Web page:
Image courtesty of The Weeknd.

The Weeknd shades Hollywood culture with Super Bowl performance

HSU students weigh in with strong opinions

The Weeknd performed at the 2021 Super Bowl halftime show surrounded by dancers wearing bandages around their faces, a statement about what the artist sees as a toxic Hollywood culture.

Mara Johnson, a history major, said the halftime show is the only part of the Super Bowl she actually pays attention to, and the performance made her enjoy the overall game even more.

“I thought The Weeknd did a good job, and I especially liked how he did a medley of so many songs,” Johnson said. “He had a good stage presence and his music appeals to a wide audience, so I think he was a good choice.”

The halftime show was not the first time he has used bandages in a performance or publicized an unusual physical appearance. He posted a photo on Instagram in August 2020, posing for the MTV Video Music Awards with bruises all over his face.

In November 2020 he showed up to the American Music Awards wearing bandages covering his face, similar to his dancers at the halftime performance. It looked as if he was in recovery from having major plastic surgery.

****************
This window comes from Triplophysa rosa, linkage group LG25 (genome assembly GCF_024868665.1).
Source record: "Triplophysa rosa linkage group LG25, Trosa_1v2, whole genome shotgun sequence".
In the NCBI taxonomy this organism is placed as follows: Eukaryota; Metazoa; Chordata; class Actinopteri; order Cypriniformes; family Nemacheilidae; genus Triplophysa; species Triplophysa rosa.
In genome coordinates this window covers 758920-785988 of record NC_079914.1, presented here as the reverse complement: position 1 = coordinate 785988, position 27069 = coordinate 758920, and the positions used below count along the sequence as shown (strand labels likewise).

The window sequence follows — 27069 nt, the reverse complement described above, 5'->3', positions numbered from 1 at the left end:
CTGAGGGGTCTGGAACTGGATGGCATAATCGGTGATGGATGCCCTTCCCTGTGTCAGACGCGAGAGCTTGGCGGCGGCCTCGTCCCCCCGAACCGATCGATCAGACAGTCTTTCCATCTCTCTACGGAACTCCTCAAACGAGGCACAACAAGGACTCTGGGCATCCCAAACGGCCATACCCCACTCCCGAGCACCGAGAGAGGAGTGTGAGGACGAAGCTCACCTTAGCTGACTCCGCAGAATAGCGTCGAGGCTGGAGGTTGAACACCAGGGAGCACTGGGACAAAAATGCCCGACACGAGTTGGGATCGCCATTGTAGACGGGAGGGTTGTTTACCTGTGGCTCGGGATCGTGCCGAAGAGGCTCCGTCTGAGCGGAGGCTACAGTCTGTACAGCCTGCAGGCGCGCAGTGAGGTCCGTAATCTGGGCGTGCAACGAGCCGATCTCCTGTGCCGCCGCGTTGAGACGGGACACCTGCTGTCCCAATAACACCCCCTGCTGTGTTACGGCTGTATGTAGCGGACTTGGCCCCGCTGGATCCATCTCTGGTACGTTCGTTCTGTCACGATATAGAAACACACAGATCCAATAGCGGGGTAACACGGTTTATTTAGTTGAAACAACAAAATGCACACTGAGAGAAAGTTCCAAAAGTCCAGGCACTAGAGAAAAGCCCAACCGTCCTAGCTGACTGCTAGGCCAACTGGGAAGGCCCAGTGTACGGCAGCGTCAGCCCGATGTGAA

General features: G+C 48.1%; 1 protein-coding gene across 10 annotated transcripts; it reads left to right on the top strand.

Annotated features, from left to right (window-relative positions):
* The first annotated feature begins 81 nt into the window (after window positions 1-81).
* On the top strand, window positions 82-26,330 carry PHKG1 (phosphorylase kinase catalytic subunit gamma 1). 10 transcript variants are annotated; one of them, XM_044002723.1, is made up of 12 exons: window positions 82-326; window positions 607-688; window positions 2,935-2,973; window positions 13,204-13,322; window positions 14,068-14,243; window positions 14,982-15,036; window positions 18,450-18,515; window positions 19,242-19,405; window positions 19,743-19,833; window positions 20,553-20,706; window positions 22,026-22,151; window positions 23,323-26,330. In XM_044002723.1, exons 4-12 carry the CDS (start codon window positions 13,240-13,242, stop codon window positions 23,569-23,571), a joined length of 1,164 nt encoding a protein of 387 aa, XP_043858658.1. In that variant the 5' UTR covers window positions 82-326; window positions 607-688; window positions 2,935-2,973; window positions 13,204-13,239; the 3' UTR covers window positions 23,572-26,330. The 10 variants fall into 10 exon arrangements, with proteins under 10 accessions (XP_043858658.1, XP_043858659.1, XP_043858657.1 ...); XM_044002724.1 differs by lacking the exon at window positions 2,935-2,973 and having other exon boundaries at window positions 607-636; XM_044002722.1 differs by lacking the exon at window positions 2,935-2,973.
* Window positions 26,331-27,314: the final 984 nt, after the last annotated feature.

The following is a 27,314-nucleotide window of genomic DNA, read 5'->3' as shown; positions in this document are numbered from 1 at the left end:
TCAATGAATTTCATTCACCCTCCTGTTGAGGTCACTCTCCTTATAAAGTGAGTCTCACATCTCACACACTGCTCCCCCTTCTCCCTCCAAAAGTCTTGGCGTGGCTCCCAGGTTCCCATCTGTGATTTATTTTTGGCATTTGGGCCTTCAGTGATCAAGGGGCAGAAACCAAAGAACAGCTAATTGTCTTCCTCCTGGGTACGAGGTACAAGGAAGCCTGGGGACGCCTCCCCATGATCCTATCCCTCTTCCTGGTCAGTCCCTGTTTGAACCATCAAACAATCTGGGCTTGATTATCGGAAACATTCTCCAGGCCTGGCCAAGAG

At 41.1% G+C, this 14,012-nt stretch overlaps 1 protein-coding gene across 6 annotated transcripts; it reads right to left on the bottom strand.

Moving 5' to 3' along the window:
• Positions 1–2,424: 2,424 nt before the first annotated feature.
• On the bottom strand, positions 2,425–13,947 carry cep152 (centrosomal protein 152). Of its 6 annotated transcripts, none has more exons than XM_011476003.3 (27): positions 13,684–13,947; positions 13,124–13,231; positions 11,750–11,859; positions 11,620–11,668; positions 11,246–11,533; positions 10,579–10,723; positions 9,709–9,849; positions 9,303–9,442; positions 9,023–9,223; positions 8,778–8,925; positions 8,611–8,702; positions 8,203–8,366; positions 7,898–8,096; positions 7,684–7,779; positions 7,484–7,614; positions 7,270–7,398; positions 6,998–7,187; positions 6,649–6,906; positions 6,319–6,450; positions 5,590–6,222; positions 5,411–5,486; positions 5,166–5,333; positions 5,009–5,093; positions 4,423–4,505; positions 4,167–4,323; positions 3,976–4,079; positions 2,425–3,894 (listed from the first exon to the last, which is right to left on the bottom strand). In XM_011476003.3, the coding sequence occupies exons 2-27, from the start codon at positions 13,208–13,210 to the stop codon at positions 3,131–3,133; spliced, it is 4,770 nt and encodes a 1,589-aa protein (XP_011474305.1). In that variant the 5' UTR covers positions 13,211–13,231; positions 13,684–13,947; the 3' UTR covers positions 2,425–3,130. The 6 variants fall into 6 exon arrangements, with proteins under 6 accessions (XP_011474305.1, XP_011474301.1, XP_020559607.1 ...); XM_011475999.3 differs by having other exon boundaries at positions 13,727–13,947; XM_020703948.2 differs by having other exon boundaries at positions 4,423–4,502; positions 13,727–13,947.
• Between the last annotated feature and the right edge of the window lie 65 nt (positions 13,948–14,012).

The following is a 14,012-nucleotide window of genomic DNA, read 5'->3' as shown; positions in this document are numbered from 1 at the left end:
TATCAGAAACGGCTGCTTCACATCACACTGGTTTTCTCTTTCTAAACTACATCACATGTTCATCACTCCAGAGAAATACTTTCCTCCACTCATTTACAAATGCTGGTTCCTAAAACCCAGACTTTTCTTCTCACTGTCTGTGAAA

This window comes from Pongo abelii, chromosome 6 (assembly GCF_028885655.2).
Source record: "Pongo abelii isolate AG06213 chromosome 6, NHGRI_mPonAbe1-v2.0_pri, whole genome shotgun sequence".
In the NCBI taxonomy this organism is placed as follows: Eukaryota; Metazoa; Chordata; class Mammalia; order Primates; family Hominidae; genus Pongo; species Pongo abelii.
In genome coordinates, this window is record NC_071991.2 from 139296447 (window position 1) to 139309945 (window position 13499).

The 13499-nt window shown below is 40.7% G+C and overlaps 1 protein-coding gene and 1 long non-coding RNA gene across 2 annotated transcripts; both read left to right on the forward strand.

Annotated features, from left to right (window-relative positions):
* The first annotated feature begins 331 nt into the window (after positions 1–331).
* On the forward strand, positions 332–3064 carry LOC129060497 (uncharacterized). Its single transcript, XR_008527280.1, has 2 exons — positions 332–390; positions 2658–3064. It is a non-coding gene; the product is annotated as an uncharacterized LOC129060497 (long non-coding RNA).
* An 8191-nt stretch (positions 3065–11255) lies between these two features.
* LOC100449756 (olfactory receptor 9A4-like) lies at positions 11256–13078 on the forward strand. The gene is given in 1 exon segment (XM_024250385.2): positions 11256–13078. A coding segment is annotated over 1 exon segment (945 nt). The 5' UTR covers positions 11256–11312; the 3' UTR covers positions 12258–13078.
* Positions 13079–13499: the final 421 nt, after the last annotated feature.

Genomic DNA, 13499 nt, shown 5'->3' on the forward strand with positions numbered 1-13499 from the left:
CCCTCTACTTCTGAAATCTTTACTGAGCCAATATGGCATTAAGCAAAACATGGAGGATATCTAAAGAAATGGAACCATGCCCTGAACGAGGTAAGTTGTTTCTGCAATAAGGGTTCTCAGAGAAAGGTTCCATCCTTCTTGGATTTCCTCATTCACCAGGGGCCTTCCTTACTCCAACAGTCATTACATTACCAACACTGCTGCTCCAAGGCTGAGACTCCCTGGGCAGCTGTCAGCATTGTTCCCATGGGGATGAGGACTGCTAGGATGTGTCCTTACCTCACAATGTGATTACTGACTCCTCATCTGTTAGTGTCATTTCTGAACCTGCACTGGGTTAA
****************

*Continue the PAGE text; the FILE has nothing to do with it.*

On Jan. 5 he posted a picture on Instagram of his face, looking completely different, with defined cheekbones that looked like the result of intense plastic surgery with no caption or comment.

Eibar Romero is an HSU critical race and gender major who thought the Weeknd’s strong message was effective.

“In terms of Hollywood culture and connecting it to plastic surgery, he did do a good job because Hollywood is like the center of plastic surgery where a lot of famous YouTubers, popular social media influencers and celebrities get procedures done,” Romero said.

However, Romero was not the biggest fan of the Super Bowl’s decision to have the Weeknd perform.

“Honestly I don’t think he was a good person to choose for a Super Bowl game; he’s not a very exciting artist,” Romero said. `

At the Super Bowl, he came out alone performing his well known 2016 hit, “Starboy.” Later, he started singing “I Can’t Feel My Face” as he walked through a mirrored hallway. He was followed by a large group of dancers wearing white bandages that covered their entire faces.

Raul Barbosa, a forestry major, felt as though they could’ve chosen a better artist to perform at the halftime show.

“I thought the face bandages were weird and not too significant, but thinking back now it could have, but it just wasn’t clear enough for me to understand at the time,” Barbosa said.

Although there are mixed views on The Weeknd’s performance, his streams have increased 41% in the US since the Super Bowl, according to Billboard as of Feb 11.

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